Bogan later turned himself into the authorities because his wounds had caused him to get sick. However, in October 1987 he succeeded in breaking out of jail. And although famous detective Charlie Siringo pursued him, Bogan vanished without leaving much of a trace and possibly escaped to Argentina. Not as well-known as the other names on this list—Bogan certainly left his mark on the Old West.

Enjoy reading about gunfights of the Old West in my novel ‘Gunfight at Black Ridge’.


March 19, 2016


Filed under: Jeremy Nash Chronicles — Frank Fiore @ 7:52 AM

Under the hallowed streets of London, there are many secrets to be found. Underground passageways lead from secret bases to those oft-travelled tunnels of the London Underground…

We begin with what could be described as the most important military installation in London. This installation is called Pindar—a fortress built deep beneath the Ministry of Defence in Whitehall. It is said that this underground secret base is connected to Downing Street and the Cabinet Office via a tunnel that runs right underneath Whitehall. The government, of course, denies that these tunnels even exist. Thinking of building your own underground base? Pindar cost 126 million pounds—and that was in 1994.

One of the most famous tourist destinations in London is Buckingham Palace. It has been suggested that the Royal Family have a personal underground train that takes them to 10 Downing Street, the Houses of Parliament, and some even say the train takes them all the way to Scotland. It has also been said that this tunnel is actually a simple tunnel that connects with Green Park Tube Station. Nobody really knows where the secret tunnels of Buckingham Palace really go—but the Queen Mother did write in a diary that there were secret tunnels. Perhaps one day we will know the truth?

There’s another tunnel under Whitehall. It’s called Q-Whitehall and runs from Trafalgar Square to King Charles Square. It has been suggested that these tunnels offer an escape during times of crisis for the government. The tunnels were extended in 1951—but there are few details. Everything to do with Q-Whitehall is protected.

The Clerkenwell House of Detention was opened in 1617 and pulled down in 1890. However, underneath where the building once stood, there’s an apparent “labyrinth” of “catacombs” which could by all account house 286 prisoners. The site is now home to a housing project—but the tunnels are still accessible and have been used as a film set.

Back to government buildings—it is public knowledge that a Mail Rail existed under the streets of London. This driverless underground railway was used to move post between sorting offices and ran for years until its closure in the early 2000s. It has been recently announced that part of the network will be opened as a tourist destination with a short train journey and even a museum.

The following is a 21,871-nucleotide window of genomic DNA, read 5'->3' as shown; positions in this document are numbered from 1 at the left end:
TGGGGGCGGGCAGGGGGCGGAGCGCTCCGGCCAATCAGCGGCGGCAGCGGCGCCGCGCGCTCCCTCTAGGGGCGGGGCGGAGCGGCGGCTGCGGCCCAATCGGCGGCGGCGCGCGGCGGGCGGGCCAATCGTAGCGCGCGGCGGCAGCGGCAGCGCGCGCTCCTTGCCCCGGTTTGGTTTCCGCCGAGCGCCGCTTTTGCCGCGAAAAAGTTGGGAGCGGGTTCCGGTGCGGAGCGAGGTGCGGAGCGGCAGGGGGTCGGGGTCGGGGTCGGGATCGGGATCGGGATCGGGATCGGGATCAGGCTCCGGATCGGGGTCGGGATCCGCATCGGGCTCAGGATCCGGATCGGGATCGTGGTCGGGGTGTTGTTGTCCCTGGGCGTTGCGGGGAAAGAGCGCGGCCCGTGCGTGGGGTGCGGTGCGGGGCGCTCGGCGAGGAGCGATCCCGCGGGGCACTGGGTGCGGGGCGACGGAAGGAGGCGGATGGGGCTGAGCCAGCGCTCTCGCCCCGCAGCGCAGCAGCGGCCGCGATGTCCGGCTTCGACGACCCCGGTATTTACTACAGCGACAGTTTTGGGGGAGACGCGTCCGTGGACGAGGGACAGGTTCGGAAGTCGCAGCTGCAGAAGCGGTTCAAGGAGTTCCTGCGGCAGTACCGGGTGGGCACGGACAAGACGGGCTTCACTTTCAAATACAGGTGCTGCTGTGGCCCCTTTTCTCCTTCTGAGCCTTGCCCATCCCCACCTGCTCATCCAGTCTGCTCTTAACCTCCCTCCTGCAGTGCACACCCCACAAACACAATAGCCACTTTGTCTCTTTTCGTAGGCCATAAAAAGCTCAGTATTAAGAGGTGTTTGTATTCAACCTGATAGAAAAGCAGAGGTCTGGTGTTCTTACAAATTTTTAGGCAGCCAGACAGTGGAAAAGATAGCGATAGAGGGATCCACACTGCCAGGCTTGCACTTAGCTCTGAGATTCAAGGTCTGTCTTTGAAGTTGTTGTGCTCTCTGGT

It is more than likely true that there are more secrets under the aged streets of the capital of England. What do you think lurks down there?

For more urban myths fictionalized in exciting action/adventure stories, check out my book series ‘The Chronicles of Jeremy Nash‘.



March 18, 2016

Do You Want To Attend A Gunfight This Wednesday?

Filed under: Uncategorized — Frank Fiore @ 2:39 PM

Next Wednesday Frank F. Fiore’s latest  western “Gunfight at Black Ridge” will be free to download from the Kindle store! Don’t miss out!



Attend A Gunfight On Wednesday 23rd March 2015!

Gunfight at Black Ridge …..

Says Only One Thing…

It Could Be Your Town

And Asks One Question…

Would You Fight, or Walk Away?

Get Your Copy Free on Kindle onWednesday!


March 16, 2016

Will The Real Myth Please Stand Up?

Filed under: Jeremy Nash Chronicles,SEED Novel — Frank Fiore @ 5:07 PM

Which of These Five Myths Is Real?

The 9/11 Tourist

Shortly after 9/11 a strange photo began to crop up showing a tourist standing atop one of the World Trade Centers with one of the infamous airplanes in the background of the shot about to strike the tower. The accompanying story explained how the camera was found in the wreckage but the tourist remained missing. Aside from all of the very inconsistent details in the picture the story already seemed completely improbable and several people came forward claiming to be the prankster responsible. It wasn’t until recently, however, that the real culprit was discovered in Hungary. This photo is still circulated, freaking people out around the world.

The Daddy Long Legs Killer

There has been a persistent rumor, over the last few years, circulating for some time that the common daddy long legs spider is one the most poisonous in the world, but cannot kill humans because its fangs are too small to penetrate the human skin. Where this rumor started no one knows but one thing is for sure, the daddy long legs is certainly not the most poisonous spider in the world.